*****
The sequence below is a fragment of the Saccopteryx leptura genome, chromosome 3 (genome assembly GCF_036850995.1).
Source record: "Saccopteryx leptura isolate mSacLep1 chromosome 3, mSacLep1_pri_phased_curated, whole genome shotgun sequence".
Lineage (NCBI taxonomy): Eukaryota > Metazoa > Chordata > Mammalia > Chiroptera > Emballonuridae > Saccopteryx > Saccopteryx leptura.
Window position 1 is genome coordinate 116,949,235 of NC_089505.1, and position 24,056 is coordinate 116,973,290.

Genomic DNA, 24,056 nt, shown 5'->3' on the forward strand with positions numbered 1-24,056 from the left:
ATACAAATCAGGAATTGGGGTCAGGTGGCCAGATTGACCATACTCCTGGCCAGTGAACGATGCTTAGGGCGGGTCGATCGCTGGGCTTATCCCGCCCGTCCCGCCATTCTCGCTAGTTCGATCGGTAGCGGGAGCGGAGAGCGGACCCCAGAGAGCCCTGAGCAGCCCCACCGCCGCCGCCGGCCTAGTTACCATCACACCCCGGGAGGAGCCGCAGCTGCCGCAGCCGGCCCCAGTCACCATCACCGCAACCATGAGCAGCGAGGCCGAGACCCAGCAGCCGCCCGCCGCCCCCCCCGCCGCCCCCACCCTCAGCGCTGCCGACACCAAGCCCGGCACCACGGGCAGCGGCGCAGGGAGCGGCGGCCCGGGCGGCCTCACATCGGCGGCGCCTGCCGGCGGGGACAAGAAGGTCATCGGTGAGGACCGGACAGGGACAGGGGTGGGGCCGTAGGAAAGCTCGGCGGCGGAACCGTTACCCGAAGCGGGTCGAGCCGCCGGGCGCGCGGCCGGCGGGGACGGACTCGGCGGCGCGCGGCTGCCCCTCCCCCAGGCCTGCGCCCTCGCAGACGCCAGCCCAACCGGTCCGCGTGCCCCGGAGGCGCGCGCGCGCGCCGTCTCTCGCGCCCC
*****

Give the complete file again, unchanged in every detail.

The sequence below is a fragment of the Saccopteryx leptura genome, chromosome 3 (genome assembly GCF_036850995.1).
Source record: "Saccopteryx leptura isolate mSacLep1 chromosome 3, mSacLep1_pri_phased_curated, whole genome shotgun sequence".
Lineage (NCBI taxonomy): Eukaryota > Metazoa > Chordata > Mammalia > Chiroptera > Emballonuridae > Saccopteryx > Saccopteryx leptura.
Window position 1 is genome coordinate 116,949,235 of NC_089505.1, and position 24,056 is coordinate 116,973,290.

Genomic DNA, 24,056 nt, shown 5'->3' on the forward strand with positions numbered 1-24,056 from the left:
ATACAAATCAGGAATTGGGGTCAGGTGGCCAGATTGACCATACTCCTGGCCAGTGAACGATGCTTAGGGCGGGTCGATCGCTGGGCTTATCCCGCCCGTCCCGCCATTCTCGCTAGTTCGATCGGTAGCGGGAGCGGAGAGCGGACCCCAGAGAGCCCTGAGCAGCCCCACCGCCGCCGCCGGCCTAGTTACCATCACACCCCGGGAGGAGCCGCAGCTGCCGCAGCCGGCCCCAGTCACCATCACCGCAACCATGAGCAGCGAGGCCGAGACCCAGCAGCCGCCCGCCGCCCCCCCCGCCGCCCCCACCCTCAGCGCTGCCGACACCAAGCCCGGCACCACGGGCAGCGGCGCAGGGAGCGGCGGCCCGGGCGGCCTCACATCGGCGGCGCCTGCCGGCGGGGACAAGAAGGTCATCGGTGAGGACCGGACAGGGACAGGGGTGGGGCCGTAGGAAAGCTCGGCGGCGGAACCGTTACCCGAAGCGGGTCGAGCCGCCGGGCGCGCGGCCGGCGGGGACGGACTCGGCGGCGCGCGGCTGCCCCTCCCCCAGGCCTGCGCCCTCGCAGACGCCAGCCCAACCGGTCCGCGTGCCCCGGAGGCGCGCGCGCGCGCCGTCTCTCGCGCCCC